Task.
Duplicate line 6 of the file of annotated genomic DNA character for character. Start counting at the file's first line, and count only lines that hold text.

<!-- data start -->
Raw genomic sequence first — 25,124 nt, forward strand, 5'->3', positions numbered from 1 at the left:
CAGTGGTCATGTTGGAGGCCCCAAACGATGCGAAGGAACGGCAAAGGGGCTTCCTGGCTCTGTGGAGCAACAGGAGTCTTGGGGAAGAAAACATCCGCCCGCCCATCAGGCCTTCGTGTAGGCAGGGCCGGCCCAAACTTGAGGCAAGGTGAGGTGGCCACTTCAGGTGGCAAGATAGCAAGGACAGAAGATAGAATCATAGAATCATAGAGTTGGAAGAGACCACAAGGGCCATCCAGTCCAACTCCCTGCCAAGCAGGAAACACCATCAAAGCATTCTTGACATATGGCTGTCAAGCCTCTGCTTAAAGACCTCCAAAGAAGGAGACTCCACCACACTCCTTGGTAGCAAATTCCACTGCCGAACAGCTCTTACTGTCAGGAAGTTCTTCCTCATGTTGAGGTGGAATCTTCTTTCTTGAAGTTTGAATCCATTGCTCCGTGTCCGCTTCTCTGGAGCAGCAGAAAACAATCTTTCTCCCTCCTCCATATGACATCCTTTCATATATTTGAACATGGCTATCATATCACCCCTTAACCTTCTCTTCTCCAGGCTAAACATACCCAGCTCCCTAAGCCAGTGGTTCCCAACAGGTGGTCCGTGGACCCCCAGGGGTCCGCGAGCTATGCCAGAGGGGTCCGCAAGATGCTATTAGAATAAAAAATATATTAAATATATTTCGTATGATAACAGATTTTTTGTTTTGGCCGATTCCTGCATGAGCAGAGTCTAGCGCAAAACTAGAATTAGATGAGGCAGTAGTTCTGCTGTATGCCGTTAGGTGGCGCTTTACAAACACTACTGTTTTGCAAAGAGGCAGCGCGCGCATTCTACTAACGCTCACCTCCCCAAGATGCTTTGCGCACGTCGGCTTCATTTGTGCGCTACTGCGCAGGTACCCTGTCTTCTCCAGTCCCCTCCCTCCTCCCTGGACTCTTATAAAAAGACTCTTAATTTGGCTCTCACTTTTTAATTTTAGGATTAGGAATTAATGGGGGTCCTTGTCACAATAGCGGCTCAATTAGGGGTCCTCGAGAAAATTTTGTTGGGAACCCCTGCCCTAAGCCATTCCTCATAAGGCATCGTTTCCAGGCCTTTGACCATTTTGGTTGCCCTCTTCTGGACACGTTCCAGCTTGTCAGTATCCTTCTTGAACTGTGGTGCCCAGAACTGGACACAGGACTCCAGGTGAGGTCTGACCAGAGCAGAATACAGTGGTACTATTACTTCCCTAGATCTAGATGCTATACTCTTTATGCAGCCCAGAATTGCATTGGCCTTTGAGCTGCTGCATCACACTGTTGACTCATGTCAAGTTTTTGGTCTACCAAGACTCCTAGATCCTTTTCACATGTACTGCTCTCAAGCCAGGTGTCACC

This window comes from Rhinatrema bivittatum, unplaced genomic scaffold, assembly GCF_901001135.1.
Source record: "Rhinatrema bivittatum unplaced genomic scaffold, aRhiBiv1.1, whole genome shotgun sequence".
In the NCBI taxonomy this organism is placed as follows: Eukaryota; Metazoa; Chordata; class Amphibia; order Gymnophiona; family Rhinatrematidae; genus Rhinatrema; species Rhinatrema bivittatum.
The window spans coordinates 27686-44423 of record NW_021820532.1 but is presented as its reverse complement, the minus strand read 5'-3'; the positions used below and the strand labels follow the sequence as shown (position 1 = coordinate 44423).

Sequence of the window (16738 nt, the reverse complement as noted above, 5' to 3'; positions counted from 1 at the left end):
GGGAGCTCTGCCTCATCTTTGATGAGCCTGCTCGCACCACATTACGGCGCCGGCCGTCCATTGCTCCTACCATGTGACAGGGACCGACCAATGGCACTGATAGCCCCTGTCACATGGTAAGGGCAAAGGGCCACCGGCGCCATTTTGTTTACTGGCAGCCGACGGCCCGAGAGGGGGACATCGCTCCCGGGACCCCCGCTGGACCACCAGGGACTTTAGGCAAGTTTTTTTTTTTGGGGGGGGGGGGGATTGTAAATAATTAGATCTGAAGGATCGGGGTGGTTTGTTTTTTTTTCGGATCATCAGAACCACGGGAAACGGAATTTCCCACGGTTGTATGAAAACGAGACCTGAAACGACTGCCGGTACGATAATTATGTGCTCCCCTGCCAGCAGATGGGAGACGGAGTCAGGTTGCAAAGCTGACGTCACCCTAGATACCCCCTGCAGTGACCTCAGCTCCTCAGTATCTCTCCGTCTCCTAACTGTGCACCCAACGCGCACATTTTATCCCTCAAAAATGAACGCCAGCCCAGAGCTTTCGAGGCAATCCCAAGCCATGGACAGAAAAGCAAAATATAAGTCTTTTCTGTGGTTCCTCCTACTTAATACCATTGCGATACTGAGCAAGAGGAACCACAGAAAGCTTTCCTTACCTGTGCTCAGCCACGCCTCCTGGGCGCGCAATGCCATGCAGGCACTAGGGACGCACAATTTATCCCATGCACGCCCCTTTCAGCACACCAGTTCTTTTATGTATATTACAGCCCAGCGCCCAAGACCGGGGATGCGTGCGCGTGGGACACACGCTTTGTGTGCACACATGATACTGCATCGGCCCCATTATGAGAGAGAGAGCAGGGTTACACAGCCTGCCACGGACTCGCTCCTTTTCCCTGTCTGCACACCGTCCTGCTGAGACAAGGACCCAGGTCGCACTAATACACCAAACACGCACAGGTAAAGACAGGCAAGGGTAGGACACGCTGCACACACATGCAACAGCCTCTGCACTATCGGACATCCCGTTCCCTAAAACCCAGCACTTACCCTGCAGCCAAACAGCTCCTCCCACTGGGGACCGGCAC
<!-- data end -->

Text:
The window spans coordinates 27686-44423 of record NW_021820532.1 but is presented as its reverse complement, the minus strand read 5'-3'; the positions used below and the strand labels follow the sequence as shown (position 1 = coordinate 44423).